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By Daniel J. Vance

O’Daniel wants to
make a difference
The Spina Bifida Association website claims spina bifida affects about 165,000 Americans and is the nation's most common permanently disabling birth defect. It occurs when a child's spine doesn't close during the first months of pregnancy. People with spina bifida usually require a brain shunt to drain excess cerebrospinal fluid.
In a telephone interview, 20-year-old Kara O'Daniel of St. Louis, Missouri, said: “I was born with spina bifida and have had 32 surgeries since then, including tendon transfers and most recently surgery on my bladder and intestines. Of those surgeries, many have been leg surgeries to help keep me able to walk.” She also has a learning disability affecting her reading comprehension and math abilities.
But early on, the surgeries and learning disability were the least of her problems. In fourth grade, for example, a girl in her elementary school learned Kara had spina bifida and wrongly accused her of being “mentally retarded.”
“Then all of a sudden everyone was saying I was mentally retarded and began treating me very differently,” said Kara. “They were rude and called me names. I have tried blocking out the memory. They called me a retard.”
Every day after school, she came home crying. Her grades nosedived. Finally, when Kara was in sixth grade, her mother and grandmother took matters into their own hands and started a Roman Catholic K-12 school for children with learning disabilities. It started with two students and has grown to 13. Kara graduated from The Academy of St. Louis in 2010.
She said, “When I went there, no one judged each other. I could concentrate on school work. I got all A's in high school because I wasn't worried about what people were saying and thinking about me.”
Now Kara has large dreams. A devout Roman Catholic, she has a motivational speaking ministry and has addressed audiences on topics such as acceptance of self, others, and struggles. Her family has been encouraging her all along.
As for beginning her ministry, she said: “One day I just thought I needed to begin sharing that people with disabilities can make a difference in the world. Just because they have a disability doesn't mean they shouldn't try hard. Also, people without disabilities need to be more accepting because people with disabilities have feelings too and should be treated equally and respectfully.”

Alzheimers: Just be there for them
In a telephone interview, 52-year-old Marsha Irvin of Grove City, Ohio, reflected on what has helped her cope with her father having Alzheimer's disease: “He has enjoyed this life and I know God is watching over him. We have put it in God's hands. There's nothing we can do now except be supportive. We all have our moments when we cry and think he isn't ever coming home from the nursing home.”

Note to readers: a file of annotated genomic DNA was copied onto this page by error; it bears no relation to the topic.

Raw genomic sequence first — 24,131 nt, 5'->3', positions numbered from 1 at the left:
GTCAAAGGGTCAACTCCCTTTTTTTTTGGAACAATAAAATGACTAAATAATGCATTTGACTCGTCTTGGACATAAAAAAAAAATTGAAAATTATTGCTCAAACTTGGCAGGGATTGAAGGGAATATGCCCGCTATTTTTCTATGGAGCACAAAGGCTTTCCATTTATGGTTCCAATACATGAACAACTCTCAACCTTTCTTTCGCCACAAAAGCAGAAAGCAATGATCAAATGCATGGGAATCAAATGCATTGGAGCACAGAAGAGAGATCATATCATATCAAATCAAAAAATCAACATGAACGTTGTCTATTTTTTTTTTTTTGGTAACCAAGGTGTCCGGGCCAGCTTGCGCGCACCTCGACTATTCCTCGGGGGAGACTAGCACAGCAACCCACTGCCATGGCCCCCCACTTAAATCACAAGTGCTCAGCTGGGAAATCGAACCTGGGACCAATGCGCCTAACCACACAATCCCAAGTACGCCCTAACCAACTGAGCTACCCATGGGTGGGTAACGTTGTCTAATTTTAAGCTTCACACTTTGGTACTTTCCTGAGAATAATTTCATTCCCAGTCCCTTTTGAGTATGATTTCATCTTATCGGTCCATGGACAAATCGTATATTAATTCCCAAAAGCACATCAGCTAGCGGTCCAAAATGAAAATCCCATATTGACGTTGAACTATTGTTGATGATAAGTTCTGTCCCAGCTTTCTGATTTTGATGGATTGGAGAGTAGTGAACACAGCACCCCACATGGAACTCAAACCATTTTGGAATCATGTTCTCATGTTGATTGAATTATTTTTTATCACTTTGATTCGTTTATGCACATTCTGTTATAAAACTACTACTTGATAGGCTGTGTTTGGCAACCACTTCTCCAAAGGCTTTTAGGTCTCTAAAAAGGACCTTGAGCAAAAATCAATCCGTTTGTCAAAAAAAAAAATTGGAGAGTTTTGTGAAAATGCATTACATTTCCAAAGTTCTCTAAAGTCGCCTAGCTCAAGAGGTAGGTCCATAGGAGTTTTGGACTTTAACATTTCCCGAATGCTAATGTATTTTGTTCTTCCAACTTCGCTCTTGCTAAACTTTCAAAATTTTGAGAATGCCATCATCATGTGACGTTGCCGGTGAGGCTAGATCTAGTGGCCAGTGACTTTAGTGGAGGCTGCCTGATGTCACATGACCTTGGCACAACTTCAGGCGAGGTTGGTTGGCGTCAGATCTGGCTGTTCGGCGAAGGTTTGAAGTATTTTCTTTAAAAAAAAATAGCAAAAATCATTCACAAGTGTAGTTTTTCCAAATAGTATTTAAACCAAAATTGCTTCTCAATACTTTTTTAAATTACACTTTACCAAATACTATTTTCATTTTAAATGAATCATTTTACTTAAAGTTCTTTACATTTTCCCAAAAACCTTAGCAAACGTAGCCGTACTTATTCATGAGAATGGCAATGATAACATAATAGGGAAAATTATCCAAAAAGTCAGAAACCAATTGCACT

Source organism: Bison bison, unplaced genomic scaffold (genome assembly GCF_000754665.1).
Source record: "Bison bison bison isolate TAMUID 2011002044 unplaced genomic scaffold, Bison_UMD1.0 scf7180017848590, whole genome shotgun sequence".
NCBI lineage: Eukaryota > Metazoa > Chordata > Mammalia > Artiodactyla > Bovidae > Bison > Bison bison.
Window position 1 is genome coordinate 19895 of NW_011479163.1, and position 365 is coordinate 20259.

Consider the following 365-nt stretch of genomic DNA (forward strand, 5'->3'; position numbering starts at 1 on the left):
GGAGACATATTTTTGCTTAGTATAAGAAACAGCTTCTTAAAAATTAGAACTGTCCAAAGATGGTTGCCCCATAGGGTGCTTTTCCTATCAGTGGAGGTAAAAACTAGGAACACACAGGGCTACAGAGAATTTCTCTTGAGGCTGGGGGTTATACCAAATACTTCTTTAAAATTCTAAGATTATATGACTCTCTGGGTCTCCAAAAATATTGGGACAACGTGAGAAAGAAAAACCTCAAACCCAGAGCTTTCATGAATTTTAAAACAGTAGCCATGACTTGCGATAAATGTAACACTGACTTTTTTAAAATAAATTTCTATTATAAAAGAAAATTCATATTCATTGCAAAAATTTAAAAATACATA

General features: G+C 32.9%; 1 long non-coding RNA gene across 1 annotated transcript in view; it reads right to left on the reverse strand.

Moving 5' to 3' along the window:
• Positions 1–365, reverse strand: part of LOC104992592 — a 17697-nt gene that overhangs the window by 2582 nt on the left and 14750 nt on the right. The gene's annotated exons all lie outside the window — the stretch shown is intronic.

Affecting five million Americans, Alzheimer's disease is a progressive, gradual onset, fatal brain disease that causes memory, thinking, and behavioral challenges. It's the nation's sixth-leading cause of death.
As for Irvin's 77-year-old father: Donald was a Methodist minister more than 40 years in Ohio before retiring in 1998. A doctor first began suspecting something when, following a 2006 hip replacement, Donald couldn't remember the year when asked. He thought it was 1989. Soon after, his wife began driving the family car because he would lose his way. On another occasion, Donald drove off impromptu in the middle of the night and his wife had to call police to begin search efforts.
Two years ago at home, he suddenly began falling down and each time his wife had to call the life squad for help. They soon decided a nursing home was their best care option. He has been using a wheelchair since entering the facility, likely due more to his having diabetes than Alzheimer's disease.
Said Irvin, “We wonder how much he knows at any time, but we can see he still enjoys life. Yesterday he had a bad day; today a good day. Some days he can swallow and eat fine; other days my mom has to take him away from the table because he starts choking.”
Irvin's mother has been a pillar of strength, said Irvin, staying with her husband every available hour every day of the week. She has been there to prompt him into what to do and often reminds him to test for diabetes. Probably the Irvins' biggest test has been the financial strain of having to pay $7,000 a month to a nursing home and of having a special wheelchair built to increase Donald's comfort level.
She advised children of an affected parent: “The best thing is to realize Alzheimer's disease isn't their fault. Just be patient, don't criticize, and be there for them.”
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